Better weather doesn't half make put a gloss on things – from lambing and calving, to spring sowing and planting, there's not much to complain about.

Yes, there's a lack of grass; yes the seedbeds are cold; and yes many tatties have remained in the seed box hiding from Jack Frost, but it's much preferable to plowtering through mud, losing parts and losing the rag. Seasons like this are much easier on men and machines.

And that's just as well. It would appear the perfect storm of Covid-19, Brexit and a shortage of steel have conjured up a triple whammy for those thinking of replacing machinery of just about all kinds, even parts are scarce to come by – so don't overstretch those machines! Take advantage of the good conditions and take your time – you don't want to be shredding a tyre at the moment, as we hear that getting a new one might involve quite a hunt (see our front page story for how there's a machinery drought as a result)!

But while the real storm clouds have been scarce for the past few weeks, there are some metaphorical cumulus overshadowing the industry, with beef farming again taking a bit of a pounding this week – ironically in the Great British Beef Week. Even Prime Minister Johnson had a gratuitous pop at livestock farming as being a major source of greenhouse gases – again conveniently forgetting that the grass-based systems that major in the UK are actually ideal for carbon sequestration.

All the more reason, then, for proper auditing and research into how much is produced and how much is saved and stored in the ground b y our stratified system. Add to that the role that livestock plays in increasing biodiversity is so many of our hills and glens and there are strong arguments for maintaining, or even increasing livestock numbers of the right kind and in the right places.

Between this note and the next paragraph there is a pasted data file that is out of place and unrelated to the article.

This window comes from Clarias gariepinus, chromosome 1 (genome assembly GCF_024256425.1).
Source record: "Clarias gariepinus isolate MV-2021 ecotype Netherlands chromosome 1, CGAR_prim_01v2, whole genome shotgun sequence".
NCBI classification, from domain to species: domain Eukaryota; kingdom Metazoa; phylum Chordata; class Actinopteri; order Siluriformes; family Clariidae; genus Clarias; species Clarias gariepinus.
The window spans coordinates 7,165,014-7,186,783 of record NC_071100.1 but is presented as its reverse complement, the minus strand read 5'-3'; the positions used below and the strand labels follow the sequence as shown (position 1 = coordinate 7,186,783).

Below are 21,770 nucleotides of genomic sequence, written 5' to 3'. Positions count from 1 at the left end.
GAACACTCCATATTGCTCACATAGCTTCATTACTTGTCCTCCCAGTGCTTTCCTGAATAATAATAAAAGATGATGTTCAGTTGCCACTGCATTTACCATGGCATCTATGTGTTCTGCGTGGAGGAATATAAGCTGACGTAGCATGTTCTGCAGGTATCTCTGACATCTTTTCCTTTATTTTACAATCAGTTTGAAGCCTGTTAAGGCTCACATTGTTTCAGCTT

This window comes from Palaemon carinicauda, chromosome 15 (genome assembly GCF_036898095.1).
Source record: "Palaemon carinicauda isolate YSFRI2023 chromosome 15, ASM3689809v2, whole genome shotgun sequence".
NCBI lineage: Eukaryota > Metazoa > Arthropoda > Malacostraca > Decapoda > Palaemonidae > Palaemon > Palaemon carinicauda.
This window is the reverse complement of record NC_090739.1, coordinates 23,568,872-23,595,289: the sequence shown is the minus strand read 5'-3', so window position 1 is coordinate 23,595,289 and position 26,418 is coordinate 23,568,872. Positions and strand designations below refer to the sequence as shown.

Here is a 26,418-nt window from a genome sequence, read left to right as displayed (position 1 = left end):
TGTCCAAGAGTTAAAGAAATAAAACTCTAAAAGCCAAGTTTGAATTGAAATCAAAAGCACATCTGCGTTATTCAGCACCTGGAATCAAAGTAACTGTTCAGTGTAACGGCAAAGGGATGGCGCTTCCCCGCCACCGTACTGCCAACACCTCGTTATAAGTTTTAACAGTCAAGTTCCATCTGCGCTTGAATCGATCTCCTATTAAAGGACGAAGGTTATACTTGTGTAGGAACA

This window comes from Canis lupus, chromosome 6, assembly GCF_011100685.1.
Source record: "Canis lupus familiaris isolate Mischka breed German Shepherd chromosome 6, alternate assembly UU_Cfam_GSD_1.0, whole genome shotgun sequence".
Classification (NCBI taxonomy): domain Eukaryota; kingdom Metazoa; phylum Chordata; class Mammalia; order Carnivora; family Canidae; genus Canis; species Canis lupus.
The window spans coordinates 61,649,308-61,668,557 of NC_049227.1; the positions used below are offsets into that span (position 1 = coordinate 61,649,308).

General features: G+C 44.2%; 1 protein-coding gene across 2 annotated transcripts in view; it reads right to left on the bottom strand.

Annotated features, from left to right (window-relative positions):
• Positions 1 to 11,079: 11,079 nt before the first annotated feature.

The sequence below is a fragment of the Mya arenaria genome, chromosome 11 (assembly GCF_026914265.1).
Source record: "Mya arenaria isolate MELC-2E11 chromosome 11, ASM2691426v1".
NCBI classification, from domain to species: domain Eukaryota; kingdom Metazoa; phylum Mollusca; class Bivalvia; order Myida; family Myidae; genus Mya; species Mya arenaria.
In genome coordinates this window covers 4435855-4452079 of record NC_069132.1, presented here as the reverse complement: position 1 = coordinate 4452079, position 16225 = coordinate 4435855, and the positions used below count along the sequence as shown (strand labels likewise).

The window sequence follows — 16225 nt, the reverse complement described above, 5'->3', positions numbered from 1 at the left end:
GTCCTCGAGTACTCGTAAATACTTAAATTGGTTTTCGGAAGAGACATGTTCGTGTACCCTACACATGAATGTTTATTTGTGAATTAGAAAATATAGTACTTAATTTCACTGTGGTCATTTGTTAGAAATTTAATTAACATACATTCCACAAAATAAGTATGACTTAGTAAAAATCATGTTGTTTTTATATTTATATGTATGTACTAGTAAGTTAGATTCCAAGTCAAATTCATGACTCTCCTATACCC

Along with a rapid implementation of many of the common-sensible recommendations made by the various farmer-led groups, pumping some money into pure research – without a biased or desired end-game built into it – should be a priority for the next parliament following the Scottish elections on May 6.

Actually, the race to be 'green' and seen to be 'green' has piloted the words 'regenerative' and 'sustainable' into just about every press conference and release these days. But the farmer-led groups have been pretty consistent across the board about these new buzz words and what measures can sensibly be taken to comply with their mantra, but when you boil it all down what it really means is that you can't keep taking from the land and not putting something fairly natural back in.

In that respect, there is nothing new under the sun – and so maybe it's back to the future for many agricultural practices. Farm yard manure, for instance, is not a waste product, it is a valuable source of nutrients and a wonder substance for improving the organic matter levels in tough soils.

And that's not a load of ....